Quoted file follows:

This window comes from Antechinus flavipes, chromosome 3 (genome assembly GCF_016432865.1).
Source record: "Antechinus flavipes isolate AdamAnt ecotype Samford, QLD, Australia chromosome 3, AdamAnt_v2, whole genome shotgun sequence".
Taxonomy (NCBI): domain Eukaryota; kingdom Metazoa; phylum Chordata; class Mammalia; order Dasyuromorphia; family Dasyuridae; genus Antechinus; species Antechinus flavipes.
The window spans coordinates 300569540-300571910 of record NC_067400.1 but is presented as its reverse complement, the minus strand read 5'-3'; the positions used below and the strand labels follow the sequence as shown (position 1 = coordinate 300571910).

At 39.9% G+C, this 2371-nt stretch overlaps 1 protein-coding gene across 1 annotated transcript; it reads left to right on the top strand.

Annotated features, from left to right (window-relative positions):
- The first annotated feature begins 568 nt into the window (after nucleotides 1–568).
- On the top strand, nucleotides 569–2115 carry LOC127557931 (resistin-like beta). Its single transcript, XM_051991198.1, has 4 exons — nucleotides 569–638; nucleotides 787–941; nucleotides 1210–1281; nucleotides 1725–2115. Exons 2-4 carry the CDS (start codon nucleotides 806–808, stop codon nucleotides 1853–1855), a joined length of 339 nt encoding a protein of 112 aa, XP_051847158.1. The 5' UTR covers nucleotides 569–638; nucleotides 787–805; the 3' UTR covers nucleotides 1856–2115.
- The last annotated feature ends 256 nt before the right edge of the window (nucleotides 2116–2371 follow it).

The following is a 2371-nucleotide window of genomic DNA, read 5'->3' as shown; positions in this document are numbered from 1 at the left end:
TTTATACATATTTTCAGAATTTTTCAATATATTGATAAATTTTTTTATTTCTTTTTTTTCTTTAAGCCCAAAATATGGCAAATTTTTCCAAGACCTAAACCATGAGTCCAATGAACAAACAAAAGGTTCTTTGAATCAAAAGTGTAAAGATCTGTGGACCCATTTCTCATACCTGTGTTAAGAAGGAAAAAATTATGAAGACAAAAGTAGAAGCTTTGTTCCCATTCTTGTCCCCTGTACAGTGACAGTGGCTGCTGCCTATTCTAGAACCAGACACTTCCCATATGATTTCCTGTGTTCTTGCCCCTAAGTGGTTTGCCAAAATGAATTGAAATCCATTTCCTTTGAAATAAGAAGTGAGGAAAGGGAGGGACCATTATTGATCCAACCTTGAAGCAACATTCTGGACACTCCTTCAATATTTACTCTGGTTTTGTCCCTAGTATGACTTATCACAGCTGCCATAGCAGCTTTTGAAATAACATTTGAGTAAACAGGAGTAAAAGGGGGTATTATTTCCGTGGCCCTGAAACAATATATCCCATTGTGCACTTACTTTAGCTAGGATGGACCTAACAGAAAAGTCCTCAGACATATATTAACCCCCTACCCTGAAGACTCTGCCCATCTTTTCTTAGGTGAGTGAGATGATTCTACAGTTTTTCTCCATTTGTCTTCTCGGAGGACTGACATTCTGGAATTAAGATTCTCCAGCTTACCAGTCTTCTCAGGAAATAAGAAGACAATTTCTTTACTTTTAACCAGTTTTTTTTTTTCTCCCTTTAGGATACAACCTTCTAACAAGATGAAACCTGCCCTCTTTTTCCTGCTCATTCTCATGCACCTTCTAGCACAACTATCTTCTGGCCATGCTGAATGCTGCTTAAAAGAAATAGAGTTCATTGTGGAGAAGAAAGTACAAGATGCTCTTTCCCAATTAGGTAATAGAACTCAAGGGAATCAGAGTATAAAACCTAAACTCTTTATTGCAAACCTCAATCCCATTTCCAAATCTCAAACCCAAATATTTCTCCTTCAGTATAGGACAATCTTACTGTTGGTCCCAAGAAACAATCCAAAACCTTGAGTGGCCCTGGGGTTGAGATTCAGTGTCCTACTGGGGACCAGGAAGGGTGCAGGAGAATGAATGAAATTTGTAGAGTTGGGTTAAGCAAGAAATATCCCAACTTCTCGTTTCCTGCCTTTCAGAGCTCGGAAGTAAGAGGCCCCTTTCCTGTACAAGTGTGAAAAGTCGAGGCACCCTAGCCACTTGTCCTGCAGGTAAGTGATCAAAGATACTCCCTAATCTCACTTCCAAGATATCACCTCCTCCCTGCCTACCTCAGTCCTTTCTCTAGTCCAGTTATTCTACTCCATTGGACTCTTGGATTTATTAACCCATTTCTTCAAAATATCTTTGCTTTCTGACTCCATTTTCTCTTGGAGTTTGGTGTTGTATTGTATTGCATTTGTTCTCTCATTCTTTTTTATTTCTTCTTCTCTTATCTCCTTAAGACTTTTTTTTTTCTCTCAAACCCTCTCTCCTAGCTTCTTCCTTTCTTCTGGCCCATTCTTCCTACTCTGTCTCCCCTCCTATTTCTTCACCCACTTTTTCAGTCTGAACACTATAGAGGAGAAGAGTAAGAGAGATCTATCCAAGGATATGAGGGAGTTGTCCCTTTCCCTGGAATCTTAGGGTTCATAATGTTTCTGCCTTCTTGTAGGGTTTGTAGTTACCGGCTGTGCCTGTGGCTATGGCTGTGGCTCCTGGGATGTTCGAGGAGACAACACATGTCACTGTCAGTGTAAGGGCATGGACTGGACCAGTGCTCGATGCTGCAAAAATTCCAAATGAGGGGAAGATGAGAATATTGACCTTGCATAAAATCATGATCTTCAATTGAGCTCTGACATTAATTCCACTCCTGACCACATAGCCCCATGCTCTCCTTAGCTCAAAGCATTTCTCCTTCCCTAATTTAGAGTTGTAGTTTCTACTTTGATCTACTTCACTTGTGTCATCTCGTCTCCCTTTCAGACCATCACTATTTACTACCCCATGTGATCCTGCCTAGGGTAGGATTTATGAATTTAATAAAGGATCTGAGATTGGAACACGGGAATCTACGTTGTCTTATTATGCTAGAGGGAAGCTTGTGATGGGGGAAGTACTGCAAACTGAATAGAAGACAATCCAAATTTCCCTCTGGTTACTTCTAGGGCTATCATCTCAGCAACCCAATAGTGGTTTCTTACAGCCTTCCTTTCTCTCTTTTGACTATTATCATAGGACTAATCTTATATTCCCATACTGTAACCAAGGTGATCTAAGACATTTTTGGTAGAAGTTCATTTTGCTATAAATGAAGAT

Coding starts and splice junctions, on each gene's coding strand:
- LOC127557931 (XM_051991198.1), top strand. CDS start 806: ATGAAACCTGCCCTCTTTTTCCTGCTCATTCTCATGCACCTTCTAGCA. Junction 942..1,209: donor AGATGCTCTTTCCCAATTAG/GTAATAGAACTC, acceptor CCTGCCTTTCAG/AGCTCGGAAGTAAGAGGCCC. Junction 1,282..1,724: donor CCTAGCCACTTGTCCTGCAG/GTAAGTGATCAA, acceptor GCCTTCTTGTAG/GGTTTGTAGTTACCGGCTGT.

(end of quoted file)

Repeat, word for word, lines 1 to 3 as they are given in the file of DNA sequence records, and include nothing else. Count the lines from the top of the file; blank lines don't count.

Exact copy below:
This window comes from Antechinus flavipes, chromosome 3 (genome assembly GCF_016432865.1).
Source record: "Antechinus flavipes isolate AdamAnt ecotype Samford, QLD, Australia chromosome 3, AdamAnt_v2, whole genome shotgun sequence".
Taxonomy (NCBI): domain Eukaryota; kingdom Metazoa; phylum Chordata; class Mammalia; order Dasyuromorphia; family Dasyuridae; genus Antechinus; species Antechinus flavipes.